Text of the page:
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Herpetozoa
Number of Followers: 0  

  This is an Open Access Journal Open Access journal
ISSN (Print) 1013-4425 - ISSN (Online) 2682-955X
Published by Pensoft Homepage  [27 journals]
  • Hindlimb abnormality reduces locomotor performance in Pelobates cultripes
           metamorphs but is not predicted by larval morphometrics

    • Abstract: Herpetozoa 32: 125-131
      DOI : 10.3897/herpetozoa.32.e35654
      Authors : Francisco Javier Zamora-Camacho, Pedro Aragón : Locomotor performance is a fundamental feature commonly related to many animals’ fitness. In most cases, locomotor performance is closely related to morphology of the structures responsible for it, which is therefore under strong selective pressure. Hence, limb abnormality could hinder locomotion and, for that reason, be eradicated by selection, which could explain its overall low prevalence that makes proper research difficult. Here, we took advantage of the moderately high prevalence of hindlimb abnormality in a sample of Iberian spadefoot (Pelobates cultripes) metamorphs developed from tadpoles captured and transferred to the laboratory before selection could act against metamorph abnormality. We tested the hypothesis that limb abnormality impairs locomotor performance. Moreover, we measured several larval and metamorph morphometrics, and checked for differences between normal and abnormal-limbed individuals. We also assessed correlations between hindlimb ratio (hindlimb length/SVL) and jumping performance in normal and abnormal-limbed metamorphs. Larval traits measured could not predict hindlimb abnormality. In metamorphs, only hindlimb ratio differed between normal and abnormal-limbed individuals, being shorter in the latter. Abnormal-limbed metamorphs jumped considerably shorter distances than normal-limbed conspecifics. Therefore, selection against reduced locomotor performance could eliminate limb abnormality from populations. Hindlimb ratio was included in the model as a covariable, and thus controlled for. Consequently, other factors besides shorter hindlimbs, probably hindlimb abnormality itself, could play a role in worse jumping capability of abnormal-limbed individuals. Hindlimb ratio was positively related to jumping distance in both groups, although the relationship was weaker in abnormal-limbed metamorphs. HTML XML PDF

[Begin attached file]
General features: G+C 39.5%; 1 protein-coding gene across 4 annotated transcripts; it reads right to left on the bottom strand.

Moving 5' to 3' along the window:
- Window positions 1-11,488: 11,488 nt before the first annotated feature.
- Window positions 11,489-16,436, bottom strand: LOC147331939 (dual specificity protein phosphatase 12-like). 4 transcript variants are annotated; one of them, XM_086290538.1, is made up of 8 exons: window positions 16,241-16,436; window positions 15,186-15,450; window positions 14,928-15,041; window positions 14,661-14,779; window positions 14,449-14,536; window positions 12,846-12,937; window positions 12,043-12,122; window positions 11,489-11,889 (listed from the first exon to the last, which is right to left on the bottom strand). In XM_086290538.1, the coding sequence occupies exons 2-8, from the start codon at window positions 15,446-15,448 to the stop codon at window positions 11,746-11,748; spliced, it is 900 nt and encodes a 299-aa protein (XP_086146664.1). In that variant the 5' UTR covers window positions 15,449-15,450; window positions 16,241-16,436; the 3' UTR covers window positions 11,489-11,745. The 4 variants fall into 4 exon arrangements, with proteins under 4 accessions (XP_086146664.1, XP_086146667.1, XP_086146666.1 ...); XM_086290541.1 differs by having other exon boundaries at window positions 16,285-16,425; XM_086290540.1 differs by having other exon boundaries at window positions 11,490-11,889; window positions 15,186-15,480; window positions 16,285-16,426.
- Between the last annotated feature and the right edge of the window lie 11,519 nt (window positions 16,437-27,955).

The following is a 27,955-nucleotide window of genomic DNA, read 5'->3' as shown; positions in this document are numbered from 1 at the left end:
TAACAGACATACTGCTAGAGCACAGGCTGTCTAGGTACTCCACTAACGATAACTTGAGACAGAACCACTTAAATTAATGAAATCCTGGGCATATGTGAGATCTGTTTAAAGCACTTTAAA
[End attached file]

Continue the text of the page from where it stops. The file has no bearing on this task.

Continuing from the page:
PubDate: Fri, 31 May 2019 10:32:55 +030
       
  • Herpetofauna in a highly endangered area: the Tri├óngulo Mineiro region,
           in Minas Gerais State, Brazil

    • Abstract: Herpetozoa 32: 113-123
      DOI : 10.3897/herpetozoa.32.e35641